When COVID Hit, I Lost the Magic Of Performing With My Friends

performing live music

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The hard truth that I wasn’t going to make it landed on me like a grand piano at age six. Freshly enrolled in an after-school music academy that followed the Suzuki method, I was surrounded by kids who’d already mastered their instruments by my age. Without that head start, I was always going to be just OK — OK at playing the flute, the instrument randomly issued to me; OK at the math-adjacent calculus of music theory, even just OK at the lone hippie-dippy element of conservatory life: the hour where we were supposed to listen to a piece of music and prance around in whatever way the spirit moved us. My school’s idea of a motivational event was to ship in a group of children from the former Soviet Union to give us a concert, followed by weeks of harping on their superior talent, in an apparent attempt to re-ignite the Cold War.

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Music doesn’t feel like a creative art when you’re forbidden from putting your own stamp on it. It felt, instead, like learning to operate a troublesome and complicated machine and then running it through the same series of motions, over and over again, with no real investment in the outcome. The next twelve years were spent like Lucy in the chocolate factory, trying to keep pace with a tempo that constantly eluded me. When I auditioned for New York state’s school music association, I chose Rimsky-Korsakov’s “Flight of the Bumblebee,” a piece not originally written for flute and perhaps not made for human lungs to attempt, despite the fact that it had felled me every time, my lip juddering against the instrument’s embouchure. Hearing its opening notes, even in something like a commercial, reliably sends me into a state of panic.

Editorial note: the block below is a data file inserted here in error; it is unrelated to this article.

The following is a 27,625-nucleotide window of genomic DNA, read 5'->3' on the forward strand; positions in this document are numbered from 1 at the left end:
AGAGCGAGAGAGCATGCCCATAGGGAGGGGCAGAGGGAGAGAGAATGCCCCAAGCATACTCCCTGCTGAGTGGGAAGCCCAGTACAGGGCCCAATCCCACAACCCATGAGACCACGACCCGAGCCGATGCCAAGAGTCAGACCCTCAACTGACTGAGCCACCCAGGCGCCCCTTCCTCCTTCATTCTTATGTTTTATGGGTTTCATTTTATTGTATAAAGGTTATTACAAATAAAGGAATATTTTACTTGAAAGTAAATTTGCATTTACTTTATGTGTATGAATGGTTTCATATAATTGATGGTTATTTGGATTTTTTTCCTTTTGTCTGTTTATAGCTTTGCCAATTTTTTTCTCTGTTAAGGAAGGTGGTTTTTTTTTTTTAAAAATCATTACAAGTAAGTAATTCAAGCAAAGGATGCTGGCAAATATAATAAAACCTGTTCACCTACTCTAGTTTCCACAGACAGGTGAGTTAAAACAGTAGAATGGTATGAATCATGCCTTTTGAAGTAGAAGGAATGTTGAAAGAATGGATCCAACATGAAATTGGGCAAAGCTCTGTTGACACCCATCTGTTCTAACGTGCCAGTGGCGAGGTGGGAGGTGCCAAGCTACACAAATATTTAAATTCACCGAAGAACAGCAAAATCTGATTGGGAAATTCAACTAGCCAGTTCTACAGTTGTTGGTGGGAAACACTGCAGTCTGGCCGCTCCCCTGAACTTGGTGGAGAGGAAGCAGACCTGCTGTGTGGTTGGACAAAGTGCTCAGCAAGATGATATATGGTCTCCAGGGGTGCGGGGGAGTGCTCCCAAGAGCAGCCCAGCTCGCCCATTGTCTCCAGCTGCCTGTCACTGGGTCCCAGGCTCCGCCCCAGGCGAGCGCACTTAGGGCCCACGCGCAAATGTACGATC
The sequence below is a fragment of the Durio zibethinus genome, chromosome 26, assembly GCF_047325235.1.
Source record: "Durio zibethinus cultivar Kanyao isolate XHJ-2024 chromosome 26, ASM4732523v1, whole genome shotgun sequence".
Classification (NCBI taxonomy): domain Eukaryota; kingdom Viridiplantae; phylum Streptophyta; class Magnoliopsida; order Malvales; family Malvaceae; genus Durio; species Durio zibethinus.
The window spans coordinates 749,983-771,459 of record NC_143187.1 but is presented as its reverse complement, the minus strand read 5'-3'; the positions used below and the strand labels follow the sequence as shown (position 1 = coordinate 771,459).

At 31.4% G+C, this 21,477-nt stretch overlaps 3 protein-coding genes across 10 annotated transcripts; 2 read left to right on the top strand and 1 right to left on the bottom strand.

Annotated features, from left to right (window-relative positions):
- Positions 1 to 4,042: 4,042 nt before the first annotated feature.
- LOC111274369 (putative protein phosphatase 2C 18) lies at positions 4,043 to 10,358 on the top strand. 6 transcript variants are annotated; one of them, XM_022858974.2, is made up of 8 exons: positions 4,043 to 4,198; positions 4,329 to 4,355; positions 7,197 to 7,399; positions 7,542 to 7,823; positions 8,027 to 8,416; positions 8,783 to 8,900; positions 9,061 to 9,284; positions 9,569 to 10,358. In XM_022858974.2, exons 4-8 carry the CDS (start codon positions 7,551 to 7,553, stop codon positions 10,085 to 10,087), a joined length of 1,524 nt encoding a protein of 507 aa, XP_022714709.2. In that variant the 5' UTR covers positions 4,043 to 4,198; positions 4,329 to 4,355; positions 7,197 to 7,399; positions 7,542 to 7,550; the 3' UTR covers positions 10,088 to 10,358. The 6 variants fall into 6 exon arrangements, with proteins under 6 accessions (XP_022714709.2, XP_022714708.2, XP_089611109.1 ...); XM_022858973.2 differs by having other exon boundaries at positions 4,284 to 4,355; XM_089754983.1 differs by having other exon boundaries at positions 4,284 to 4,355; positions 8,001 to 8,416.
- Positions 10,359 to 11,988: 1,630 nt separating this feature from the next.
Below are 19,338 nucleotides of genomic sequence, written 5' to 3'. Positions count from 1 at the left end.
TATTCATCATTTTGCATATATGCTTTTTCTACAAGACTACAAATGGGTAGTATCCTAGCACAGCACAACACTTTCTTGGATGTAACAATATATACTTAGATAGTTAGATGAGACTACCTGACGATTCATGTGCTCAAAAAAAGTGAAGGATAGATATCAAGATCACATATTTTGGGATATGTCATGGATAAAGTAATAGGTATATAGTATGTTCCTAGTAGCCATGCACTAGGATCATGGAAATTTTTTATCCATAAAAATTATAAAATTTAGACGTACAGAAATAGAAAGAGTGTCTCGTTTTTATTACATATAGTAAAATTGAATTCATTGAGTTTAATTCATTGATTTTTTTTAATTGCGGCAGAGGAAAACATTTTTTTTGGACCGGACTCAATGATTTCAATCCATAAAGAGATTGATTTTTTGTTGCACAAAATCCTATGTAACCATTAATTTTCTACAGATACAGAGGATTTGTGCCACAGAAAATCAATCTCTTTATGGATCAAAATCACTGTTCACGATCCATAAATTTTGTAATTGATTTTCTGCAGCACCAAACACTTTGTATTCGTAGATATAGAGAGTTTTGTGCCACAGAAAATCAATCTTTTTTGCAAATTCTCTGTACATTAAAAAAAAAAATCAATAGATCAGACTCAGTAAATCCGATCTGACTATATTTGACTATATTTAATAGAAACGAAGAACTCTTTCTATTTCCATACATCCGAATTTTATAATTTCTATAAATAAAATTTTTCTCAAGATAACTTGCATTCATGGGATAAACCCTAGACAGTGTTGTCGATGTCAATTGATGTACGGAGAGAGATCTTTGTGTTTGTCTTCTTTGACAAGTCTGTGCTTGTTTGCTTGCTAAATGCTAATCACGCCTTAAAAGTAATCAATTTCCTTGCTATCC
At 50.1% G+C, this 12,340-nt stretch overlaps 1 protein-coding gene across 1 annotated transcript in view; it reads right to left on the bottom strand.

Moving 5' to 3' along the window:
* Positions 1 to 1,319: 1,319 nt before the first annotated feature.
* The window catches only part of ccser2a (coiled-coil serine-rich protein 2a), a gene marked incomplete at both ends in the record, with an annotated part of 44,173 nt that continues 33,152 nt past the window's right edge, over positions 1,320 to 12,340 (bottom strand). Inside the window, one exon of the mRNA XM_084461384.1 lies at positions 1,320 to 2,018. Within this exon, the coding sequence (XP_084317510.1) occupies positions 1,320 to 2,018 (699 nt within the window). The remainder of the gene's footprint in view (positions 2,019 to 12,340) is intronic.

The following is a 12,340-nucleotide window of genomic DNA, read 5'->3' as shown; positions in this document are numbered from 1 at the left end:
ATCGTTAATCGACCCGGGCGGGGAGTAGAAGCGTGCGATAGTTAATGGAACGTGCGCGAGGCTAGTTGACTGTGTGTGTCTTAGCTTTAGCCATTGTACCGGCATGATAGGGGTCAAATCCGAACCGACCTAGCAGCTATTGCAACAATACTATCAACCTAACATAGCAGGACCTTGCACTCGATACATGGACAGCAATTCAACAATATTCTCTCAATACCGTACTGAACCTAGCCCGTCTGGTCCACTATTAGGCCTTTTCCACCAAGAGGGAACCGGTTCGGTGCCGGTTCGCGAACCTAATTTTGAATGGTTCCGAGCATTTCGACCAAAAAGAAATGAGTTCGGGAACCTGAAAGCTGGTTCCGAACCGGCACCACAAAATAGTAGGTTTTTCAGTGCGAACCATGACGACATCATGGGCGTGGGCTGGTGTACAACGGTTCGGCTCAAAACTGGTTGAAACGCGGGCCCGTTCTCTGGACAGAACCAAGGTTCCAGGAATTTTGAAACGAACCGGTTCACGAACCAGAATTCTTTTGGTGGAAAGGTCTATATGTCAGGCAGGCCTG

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All of which is to say: being able to attach the phrase “classically trained” to myself may have helped me get into college or impress a few adults, but I did not plan on ever doing it for fun. It wasn’t until after I graduated college that I found my way back to music again. My friend Chris pulled together a group of friends, some of them fellow refugees from the classical world, others jazz musicians or theater kids or simply passionate amateurs we had fun competing with in karaoke contests, and we began to put together slapdash revues —each of us taking a spot in the orchestra, sometimes playing multiple instruments, and taking turns singing. We started out at a weird jazz club on a deserted block of midtown that neighbored a decommissioned Salvation Army and closed almost immediately after our debut. (Correlation does not imply causation.) Then we upgraded to a full-scale concert venue, complete with an orchestra pit, a light board, and mic packs.